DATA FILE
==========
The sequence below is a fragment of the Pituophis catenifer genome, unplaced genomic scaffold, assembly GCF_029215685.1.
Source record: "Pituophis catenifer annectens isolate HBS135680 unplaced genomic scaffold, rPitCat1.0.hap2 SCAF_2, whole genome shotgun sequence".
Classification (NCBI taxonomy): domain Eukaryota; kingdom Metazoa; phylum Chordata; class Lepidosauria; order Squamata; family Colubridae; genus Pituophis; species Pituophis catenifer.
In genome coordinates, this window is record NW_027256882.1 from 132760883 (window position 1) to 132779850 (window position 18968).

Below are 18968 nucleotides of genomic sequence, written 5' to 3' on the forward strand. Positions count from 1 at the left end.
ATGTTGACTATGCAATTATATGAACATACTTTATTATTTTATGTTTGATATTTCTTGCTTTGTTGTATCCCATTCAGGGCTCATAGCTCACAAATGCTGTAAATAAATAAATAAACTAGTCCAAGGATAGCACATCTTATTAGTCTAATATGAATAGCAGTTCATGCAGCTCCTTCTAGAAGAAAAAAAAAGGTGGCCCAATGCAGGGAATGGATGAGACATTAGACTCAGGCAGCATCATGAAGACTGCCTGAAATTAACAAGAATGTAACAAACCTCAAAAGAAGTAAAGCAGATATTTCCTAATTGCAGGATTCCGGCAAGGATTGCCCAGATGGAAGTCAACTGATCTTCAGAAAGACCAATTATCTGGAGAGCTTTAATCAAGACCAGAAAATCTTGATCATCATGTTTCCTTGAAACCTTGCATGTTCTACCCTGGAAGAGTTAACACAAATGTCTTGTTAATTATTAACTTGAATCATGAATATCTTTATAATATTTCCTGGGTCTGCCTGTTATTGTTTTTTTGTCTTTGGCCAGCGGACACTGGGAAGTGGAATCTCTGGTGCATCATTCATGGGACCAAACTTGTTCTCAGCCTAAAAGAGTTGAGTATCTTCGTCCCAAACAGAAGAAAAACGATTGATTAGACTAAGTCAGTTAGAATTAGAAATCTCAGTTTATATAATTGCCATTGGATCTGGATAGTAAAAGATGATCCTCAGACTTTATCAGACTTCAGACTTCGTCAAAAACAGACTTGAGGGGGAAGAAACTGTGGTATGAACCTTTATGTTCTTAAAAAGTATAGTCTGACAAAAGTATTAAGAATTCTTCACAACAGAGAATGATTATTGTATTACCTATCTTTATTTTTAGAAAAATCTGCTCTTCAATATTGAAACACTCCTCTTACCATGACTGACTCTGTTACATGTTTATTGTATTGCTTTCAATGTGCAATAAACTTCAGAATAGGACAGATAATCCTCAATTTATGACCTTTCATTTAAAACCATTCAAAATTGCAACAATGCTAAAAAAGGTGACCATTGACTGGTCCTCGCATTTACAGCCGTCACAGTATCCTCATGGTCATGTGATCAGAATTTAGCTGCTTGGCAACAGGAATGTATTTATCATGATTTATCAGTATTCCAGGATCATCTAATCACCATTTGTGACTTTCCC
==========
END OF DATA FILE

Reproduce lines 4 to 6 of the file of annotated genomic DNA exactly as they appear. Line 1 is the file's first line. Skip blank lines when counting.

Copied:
In genome coordinates, this window is record NW_027256882.1 from 132760883 (window position 1) to 132779850 (window position 18968).

Below are 18968 nucleotides of genomic sequence, written 5' to 3' on the forward strand. Positions count from 1 at the left end.
ATGTTGACTATGCAATTATATGAACATACTTTATTATTTTATGTTTGATATTTCTTGCTTTGTTGTATCCCATTCAGGGCTCATAGCTCACAAATGCTGTAAATAAATAAATAAACTAGTCCAAGGATAGCACATCTTATTAGTCTAATATGAATAGCAGTTCATGCAGCTCCTTCTAGAAGAAAAAAAAAGGTGGCCCAATGCAGGGAATGGATGAGACATTAGACTCAGGCAGCATCATGAAGACTGCCTGAAATTAACAAGAATGTAACAAACCTCAAAAGAAGTAAAGCAGATATTTCCTAATTGCAGGATTCCGGCAAGGATTGCCCAGATGGAAGTCAACTGATCTTCAGAAAGACCAATTATCTGGAGAGCTTTAATCAAGACCAGAAAATCTTGATCATCATGTTTCCTTGAAACCTTGCATGTTCTACCCTGGAAGAGTTAACACAAATGTCTTGTTAATTATTAACTTGAATCATGAATATCTTTATAATATTTCCTGGGTCTGCCTGTTATTGTTTTTTTGTCTTTGGCCAGCGGACACTGGGAAGTGGAATCTCTGGTGCATCATTCATGGGACCAAACTTGTTCTCAGCCTAAAAGAGTTGAGTATCTTCGTCCCAAACAGAAGAAAAACGATTGATTAGACTAAGTCAGTTAGAATTAGAAATCTCAGTTTATATAATTGCCATTGGATCTGGATAGTAAAAGATGATCCTCAGACTTTATCAGACTTCAGACTTCGTCAAAAACAGACTTGAGGGGGAAGAAACTGTGGTATGAACCTTTATGTTCTTAAAAAGTATAGTCTGACAAAAGTATTAAGAATTCTTCACAACAGAGAATGATTATTGTATTACCTATCTTTATTTTTAGAAAAATCTGCTCTTCAATATTGAAACACTCCTCTTACCATGACTGACTCTGTTACATGTTTATTGTATTGCTTTCAATGTGCAATAAACTTCAGAATAGGACAGATAATCCTCAATTTATGACCTTTCATTTAAAACCATTCAAAATTGCAACAATGCTAAAAAAGGTGACCATTGACTGGTCCTCGCATTTACAGCCGTCACAGTATCCTCATGGTCATGTGATCAGAATTTAGCTGCTTGGCAACAGGAATGTATTTATCATGATTTATCAGTATTCCAGGATCATCTAATCACCATTTGTGACTTTCCC